This book is a Get Out of Jail Free card and a passport back into the playground.

The aim of this book is to set you free. But free from what? Free from neurosis. Free from the feeling that you have to obey authority. Free from emotional intimidation. Free from addiction. Free from inhibition.

The key to happiness, mental health and being the most that we can be is absolute and unconditional self-acceptance. The paradox is that many of our problems are caused by trying to improve ourselves, censor our thinking, make up for past misdeeds and struggling with our negative feelings whether of depression or aggression.

But if we consider ourselves in our entirety in this very moment, we know these things :

1. Anything we have done is in the past and cannot be changed, thus it is pointless to do anything else but accept it. No regrets or guilt.

2. While our actions can harm others, our thoughts and emotions, in and of themselves, never can. So we should accept them and allow them to be and go where they will. While emotions sometimes drive actions, those who completely accept their emotions and allow themselves to feel them fully, have more choice over how they act in the light of them.

Self-criticism never made anyone a better person. Anyone who does a “good deed” under pressure from their conscience or to gain the approval of others takes out the frustration involved in some other way. The basis for loving behaviour towards others is the ability to love ourselves. And loving ourselves unconditionally, means loving ourselves exactly as we are at this moment.

This might seem to be complacency, but in fact the natural activity of the individual is healthy growth, and what holds us back from it is fighting with those things we can’t change and the free thought and emotional experience which is the very substance of that growth.

How to Be Free is available as a free ebook from Smashwords, iBooks in some countries, Kobo and Barnes & Noble

It is also available in paperback from Lulu or Amazon for $10 US, plus postage.

The ebook version currently has received 725 ***** out of ***** ratings on U.S. iBooks.

Tuesday, 29 May 2018

The Meaning of Life is Integration

Meaning arises through context and relationship.

The letter “O” doesn’t necessarily mean anything on its own, but when it is placed with three other letters to form the word LOVE meaning arises from the relationship between the letters.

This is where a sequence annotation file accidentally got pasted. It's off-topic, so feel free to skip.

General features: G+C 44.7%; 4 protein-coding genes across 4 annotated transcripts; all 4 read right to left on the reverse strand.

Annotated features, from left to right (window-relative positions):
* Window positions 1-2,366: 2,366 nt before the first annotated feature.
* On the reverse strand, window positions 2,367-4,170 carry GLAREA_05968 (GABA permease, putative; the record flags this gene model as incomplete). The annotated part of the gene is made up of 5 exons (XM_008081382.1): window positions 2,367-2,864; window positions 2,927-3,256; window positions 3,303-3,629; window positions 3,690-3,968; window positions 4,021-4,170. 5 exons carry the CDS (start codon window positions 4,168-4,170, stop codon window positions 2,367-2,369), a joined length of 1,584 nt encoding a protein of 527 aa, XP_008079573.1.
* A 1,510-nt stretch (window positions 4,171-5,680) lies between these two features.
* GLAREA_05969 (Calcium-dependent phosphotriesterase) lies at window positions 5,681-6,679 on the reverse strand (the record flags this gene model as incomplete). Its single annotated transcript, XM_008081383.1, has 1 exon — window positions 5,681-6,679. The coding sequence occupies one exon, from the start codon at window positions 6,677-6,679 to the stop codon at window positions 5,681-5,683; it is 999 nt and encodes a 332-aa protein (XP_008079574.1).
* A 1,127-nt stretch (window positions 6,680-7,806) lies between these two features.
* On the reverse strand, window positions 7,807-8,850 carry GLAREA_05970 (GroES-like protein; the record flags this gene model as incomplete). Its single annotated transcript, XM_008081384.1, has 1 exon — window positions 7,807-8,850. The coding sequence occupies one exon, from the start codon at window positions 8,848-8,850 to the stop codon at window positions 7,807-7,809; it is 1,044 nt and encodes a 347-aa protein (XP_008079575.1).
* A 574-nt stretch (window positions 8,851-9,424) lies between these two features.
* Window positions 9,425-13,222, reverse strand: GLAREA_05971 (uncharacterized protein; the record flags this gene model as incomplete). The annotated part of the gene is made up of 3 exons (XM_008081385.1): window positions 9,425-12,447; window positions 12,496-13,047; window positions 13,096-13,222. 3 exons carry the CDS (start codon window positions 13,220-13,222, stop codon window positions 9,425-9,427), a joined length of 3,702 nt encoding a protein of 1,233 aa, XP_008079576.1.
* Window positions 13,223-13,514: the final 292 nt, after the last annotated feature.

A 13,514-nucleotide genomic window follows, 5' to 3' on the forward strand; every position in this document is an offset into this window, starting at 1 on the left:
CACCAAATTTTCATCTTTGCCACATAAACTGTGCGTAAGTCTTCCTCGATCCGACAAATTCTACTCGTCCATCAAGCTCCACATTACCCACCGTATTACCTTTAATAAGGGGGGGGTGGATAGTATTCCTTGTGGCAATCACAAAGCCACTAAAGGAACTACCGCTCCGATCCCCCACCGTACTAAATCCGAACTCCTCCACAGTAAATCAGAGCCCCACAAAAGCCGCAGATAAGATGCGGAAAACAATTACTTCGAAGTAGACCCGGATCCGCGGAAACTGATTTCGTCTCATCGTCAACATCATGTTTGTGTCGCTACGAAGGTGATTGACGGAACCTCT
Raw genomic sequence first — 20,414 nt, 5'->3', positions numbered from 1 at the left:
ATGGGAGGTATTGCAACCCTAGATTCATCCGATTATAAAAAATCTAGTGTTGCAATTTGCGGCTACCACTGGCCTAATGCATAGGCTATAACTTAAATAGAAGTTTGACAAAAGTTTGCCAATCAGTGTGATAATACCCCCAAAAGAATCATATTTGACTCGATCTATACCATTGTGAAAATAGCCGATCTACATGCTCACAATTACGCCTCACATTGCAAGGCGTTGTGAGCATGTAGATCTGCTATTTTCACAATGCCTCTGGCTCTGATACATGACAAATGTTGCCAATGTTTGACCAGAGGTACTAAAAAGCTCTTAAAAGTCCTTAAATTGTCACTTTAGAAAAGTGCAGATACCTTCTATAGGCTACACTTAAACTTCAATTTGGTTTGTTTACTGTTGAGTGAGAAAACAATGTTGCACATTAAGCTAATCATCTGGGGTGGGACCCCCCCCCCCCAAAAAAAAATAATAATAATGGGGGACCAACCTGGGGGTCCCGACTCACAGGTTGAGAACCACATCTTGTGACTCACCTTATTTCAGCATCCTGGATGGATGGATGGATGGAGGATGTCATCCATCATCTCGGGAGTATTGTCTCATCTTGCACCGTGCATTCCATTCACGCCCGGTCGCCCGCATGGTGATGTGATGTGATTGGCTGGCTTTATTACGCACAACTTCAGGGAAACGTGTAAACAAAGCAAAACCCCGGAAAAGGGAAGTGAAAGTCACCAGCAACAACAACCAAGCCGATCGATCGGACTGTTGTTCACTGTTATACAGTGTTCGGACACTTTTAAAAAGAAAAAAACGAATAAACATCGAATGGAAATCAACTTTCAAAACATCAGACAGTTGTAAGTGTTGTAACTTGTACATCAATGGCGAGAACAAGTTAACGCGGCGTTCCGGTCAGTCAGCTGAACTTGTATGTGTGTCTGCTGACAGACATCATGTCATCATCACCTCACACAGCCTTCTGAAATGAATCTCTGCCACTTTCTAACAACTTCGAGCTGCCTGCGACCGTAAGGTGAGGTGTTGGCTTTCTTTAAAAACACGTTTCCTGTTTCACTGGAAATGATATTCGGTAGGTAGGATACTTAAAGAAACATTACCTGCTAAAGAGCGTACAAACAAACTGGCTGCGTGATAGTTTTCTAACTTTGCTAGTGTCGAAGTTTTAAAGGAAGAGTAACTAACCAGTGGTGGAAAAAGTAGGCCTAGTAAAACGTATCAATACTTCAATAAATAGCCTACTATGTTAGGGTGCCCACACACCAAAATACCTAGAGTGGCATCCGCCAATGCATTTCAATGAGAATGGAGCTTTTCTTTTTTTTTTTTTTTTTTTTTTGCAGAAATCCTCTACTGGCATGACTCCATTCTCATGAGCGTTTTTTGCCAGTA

If we disintegrate the word, it loses its meaning.

Thus integration is the path to meaning.

If we anthropomorphised the letters we would say they are cooperating to produce the meaning. So cooperation is the path to meaning.

We discover the meaning of data by integrating it into a coherent framework.

We integrate data through association. We make a distinction between same and different and assess the qualities of that which differs. We look for patterns in the data and seek to draw conclusions by looking for elements of sameness in the larger patterns. By seeing ways in which things are the same, we establish our categories.

The way that we associate data can be affected by the story by which we understand ourselves and guide our actions. We can, consciously or unconsciously be asking ourselves the question : “How does this data fit in to what I already 'know'?” or “How can this data be useful to me?” This tendency will interfere with our ability to associate the data, because we will tend to filter out details which would challenge our current theory or we will ignore what seems useless.

Nature’s thrust is toward the formation of living systems which function as integrated wholes. Her progress can be measured in terms of successful integration. Our body is a success because it has the capacity to operate as a successful harmonious system for as long as a hundred years. It is on this success that the formation of a larger whole, that of human society, rests.

Where there is a flaw in the integration of a natural system, conflict tends to manifest, and there is a fixation on that flaw. Sociality is the route to a larger whole for animal species. Competition for food and/or mating opportunities is generally the flaw, or impasse or “unfinished business”, in this process. Achieving the next stage of organisation means finding a way to integrate food sharing and mating into the cooperative functioning of the group, so that they cease to be a fixation which warps the healthy life of the group and leads to confllct.

The same principle can be applied to political theories and theories of human psychology. They are attempts to achieve a functioning whole conceptually that will improve the functioning of the individual and the social group. Once again, it is at the point of their flaws that fixation and conflict occurs.

You could say there is a survival of the fittest between theories, but the one which survives is not the one whose advocates fight the hardest (the social Darwinist model) but the one which is best adapted, the one which most accurately models reality. 

If we are fighting to have our theory acknowledged then it is not complete. The conflict that it engenders in others is the evidence that it is flawed, that there is something we have as yet failed to integrate into it. When we have arrived at something that goes past theory and can genuinely be called understanding we will know because it is the sea that refuses no river. We will know because it makes us whole - ending our internal conflicts - and spreads its calming and revivifying light throughout all humanity.

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